You are previewing Design for Hackers: Reverse-Engineering Beauty.

Design for Hackers: Reverse-Engineering Beauty

Cover of Design for Hackers: Reverse-Engineering Beauty by David Kadavy Published by John Wiley & Sons
  1. Cover
  2. Table of Contents
  3. Title Page
  4. Introduction
  5. Chapter 1: Why Design Matters
    1. What Design Really Is
    2. What Design Is Not
    3. The Layers of Design
    4. Conclusion
  6. Chapter 2: The Purpose of Design
    1. Visual Design and Its Relation to User Experience Design
    2. Sometimes a Visual Design Is Just Good Enough
    3. Sometimes Visual Design Is Your Advantage
    4. Reverse-Engineering the Twitter User Experience
    5. Knowledge Applied
  7. Chapter 3: Medium and Form in Typography
    1. The Tragedy of Misuse: Why You Hate Comic Sans
    2. The Shackles of the Typographer: The Unalterable Word
    3. The Formation of Our Alphabet
    4. The Birth of Our Letters
    5. The Type That Has Lived On
    6. Garamond Today: Why You Don’t Use Garamond on the Web
    7. Knowledge Applied
  8. Chapter 4: Technology and Culture
    1. How Trends Are Created
    2. SEO Is Design
    3. Knowledge Applied
  9. Chapter 5: Fool's Golden Ratio: Understanding Proportions
    1. What Is Proportion?
    2. Proportion and Design
    3. The Broken Promise of the Golden Ratio
    4. Other Pleasing Proportions
    5. Proportions in Our World
    6. Proportions at Work
    7. Knowledge Applied
  10. Chapter 6: Holding the Eye: Composition and Design Principles
    1. Compositional Relationships
    2. Design Principles
    3. Why the MailChimp Logo Is Beautiful: Use of Composition and Design Principles
    4. Knowledge Applied
  11. Chapter 7: Enlivening Information: Establishing a Visual Hierarchy
    1. What I Mean by “Hierarchy”
    2. Hierarchical Factors in Isolation
    3. Hierarchy at Work
    4. Knowledge Applied
  12. Chapter 8: Color Science
    1. What Is Color?
    2. The Tricks Your Eyes Play
    3. How the Visual System Works
    4. Defining Color
    5. Color Models and Data-Driven Graphics
    6. Thinking in Hexadecimal Color: Understanding the Colors of the Web
    7. Color Models in Action: Why Your Business Card Doesn’t (and Never Will) Match Your Website
    8. Knowledge Applied
  13. Chapter 9: Color Theory
    1. Color Response throughout Human History
    2. Color Response and Human Biology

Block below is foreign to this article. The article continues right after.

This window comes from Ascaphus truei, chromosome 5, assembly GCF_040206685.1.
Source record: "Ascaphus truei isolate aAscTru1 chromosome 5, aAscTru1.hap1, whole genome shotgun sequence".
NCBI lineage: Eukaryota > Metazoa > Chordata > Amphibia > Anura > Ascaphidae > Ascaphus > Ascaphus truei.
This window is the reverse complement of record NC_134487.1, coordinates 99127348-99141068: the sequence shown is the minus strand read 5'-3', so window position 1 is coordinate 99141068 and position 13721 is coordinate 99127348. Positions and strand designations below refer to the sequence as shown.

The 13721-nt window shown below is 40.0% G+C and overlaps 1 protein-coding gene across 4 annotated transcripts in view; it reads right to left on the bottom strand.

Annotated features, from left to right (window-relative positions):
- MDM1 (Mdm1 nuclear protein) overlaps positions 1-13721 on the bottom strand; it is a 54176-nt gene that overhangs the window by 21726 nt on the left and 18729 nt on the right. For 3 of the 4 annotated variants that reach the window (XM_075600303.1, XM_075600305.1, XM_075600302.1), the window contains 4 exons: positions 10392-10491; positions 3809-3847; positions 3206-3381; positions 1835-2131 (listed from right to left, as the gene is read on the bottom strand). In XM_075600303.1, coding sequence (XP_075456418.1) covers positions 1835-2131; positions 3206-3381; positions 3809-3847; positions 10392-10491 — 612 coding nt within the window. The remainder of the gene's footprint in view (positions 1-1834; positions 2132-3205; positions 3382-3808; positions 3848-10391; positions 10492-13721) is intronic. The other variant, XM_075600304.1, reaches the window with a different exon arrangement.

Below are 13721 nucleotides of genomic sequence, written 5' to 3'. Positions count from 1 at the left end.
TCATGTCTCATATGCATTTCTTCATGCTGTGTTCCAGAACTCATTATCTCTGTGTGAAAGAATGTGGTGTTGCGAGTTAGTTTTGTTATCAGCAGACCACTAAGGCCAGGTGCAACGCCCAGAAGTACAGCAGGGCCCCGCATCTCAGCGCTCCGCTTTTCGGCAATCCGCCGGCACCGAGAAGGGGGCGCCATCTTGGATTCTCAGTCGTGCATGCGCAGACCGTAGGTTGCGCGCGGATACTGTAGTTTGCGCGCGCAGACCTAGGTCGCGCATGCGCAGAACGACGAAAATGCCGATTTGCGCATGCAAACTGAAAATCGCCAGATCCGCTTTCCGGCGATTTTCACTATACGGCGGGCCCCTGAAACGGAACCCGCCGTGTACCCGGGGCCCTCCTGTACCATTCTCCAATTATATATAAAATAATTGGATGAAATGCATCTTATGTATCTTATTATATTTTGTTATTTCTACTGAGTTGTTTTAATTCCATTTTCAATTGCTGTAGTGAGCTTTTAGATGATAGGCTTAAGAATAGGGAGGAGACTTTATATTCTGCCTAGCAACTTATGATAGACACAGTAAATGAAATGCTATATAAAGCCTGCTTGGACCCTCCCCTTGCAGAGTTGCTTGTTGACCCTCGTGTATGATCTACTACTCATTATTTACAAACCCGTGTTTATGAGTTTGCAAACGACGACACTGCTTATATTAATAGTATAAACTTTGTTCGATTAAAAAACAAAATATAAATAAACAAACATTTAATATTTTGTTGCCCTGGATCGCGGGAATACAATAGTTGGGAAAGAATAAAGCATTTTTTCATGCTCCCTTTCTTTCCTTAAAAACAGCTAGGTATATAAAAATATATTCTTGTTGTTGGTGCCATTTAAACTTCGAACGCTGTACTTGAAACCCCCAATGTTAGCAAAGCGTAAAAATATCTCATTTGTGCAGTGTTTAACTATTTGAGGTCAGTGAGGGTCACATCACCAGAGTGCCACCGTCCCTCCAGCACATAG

3. The Power of Red: Why You Don’t Stand a Chance in the “Target Challenge”
    4. Research on Other Colors
    5. Color and Culture
    6. Color Schemes and the Color Wheel
    7. Color Choices and Web Conventions
    8. The Interaction of Colors: Why Monet Never Used Black
    9. Color Schemes
    10. Creating a Mood with Color
    11. Tools for Creating Color Palettes and Schemes
    12. Knowledge Applied
  14. Appendix A: Choosing and Pairing Fonts
    1. Classifying Typefaces
    2. Looking At Letter Structure: The Form of the Skeleton
    3. Pairing Fonts
    4. All the Fonts You’ll Ever Need
  15. Appendix B: Typographic Etiquette
    1. Distorting Type: What Not to Do
    2. Setting Body Copy
    3. Tending to Typographic Details
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Chapter 1: Why Design Matters

Given that you’re reading this book, you probably don’t need much convincing that design is, in fact, important. Good design has clearly been fundamental to the success of many of the world’s largest companies, and interest in and awareness of design has exploded during the past couple decades. But exactly what kind of impact can design have? More important, what really defines the bounds of design?

Skillful use of good design can create experiences that are emotionally moving. At the same time, good design – through improved communication and clarity – can make things easier to use. The characteristics of good design can bring increased credibility to your company and ultimately influence the decisions of your customers. Skillful use of good design can affect emotions, build credibility, and earn trust. Finally, good design can actually make things easier to use. But to really achieve these results, you have to understand design holistically.

I witnessed firsthand the power of design in one of the world’s oldest functioning buildings. While I was studying the origins of modern typography in Rome, my studio was just a few blocks from the Pantheon. I spent hours sitting inside the building and people-watching. I’m not normally entertained by watching people, but inside the Pantheon, watching people is a different experience than it is elsewhere. Why? Because people-watching in the Pantheon gives you the opportunity to see the reactions of people who ...

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